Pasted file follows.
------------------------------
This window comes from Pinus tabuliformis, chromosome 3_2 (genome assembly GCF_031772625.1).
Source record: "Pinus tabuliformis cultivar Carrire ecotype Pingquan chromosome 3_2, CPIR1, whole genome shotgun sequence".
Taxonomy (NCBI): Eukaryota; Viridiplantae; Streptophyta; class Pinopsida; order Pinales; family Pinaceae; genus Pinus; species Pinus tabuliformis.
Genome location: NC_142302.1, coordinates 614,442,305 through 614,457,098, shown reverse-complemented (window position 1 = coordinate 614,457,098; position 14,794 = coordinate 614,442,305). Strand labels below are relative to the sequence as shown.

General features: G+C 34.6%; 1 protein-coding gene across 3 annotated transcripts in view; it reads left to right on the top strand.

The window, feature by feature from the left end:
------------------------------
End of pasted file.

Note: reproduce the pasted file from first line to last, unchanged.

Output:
This window comes from Pinus tabuliformis, chromosome 3_2 (genome assembly GCF_031772625.1).
Source record: "Pinus tabuliformis cultivar Carrire ecotype Pingquan chromosome 3_2, CPIR1, whole genome shotgun sequence".
Taxonomy (NCBI): Eukaryota; Viridiplantae; Streptophyta; class Pinopsida; order Pinales; family Pinaceae; genus Pinus; species Pinus tabuliformis.
Genome location: NC_142302.1, coordinates 614,442,305 through 614,457,098, shown reverse-complemented (window position 1 = coordinate 614,457,098; position 14,794 = coordinate 614,442,305). Strand labels below are relative to the sequence as shown.

General features: G+C 34.6%; 1 protein-coding gene across 3 annotated transcripts in view; it reads left to right on the top strand.

The window, feature by feature from the left end: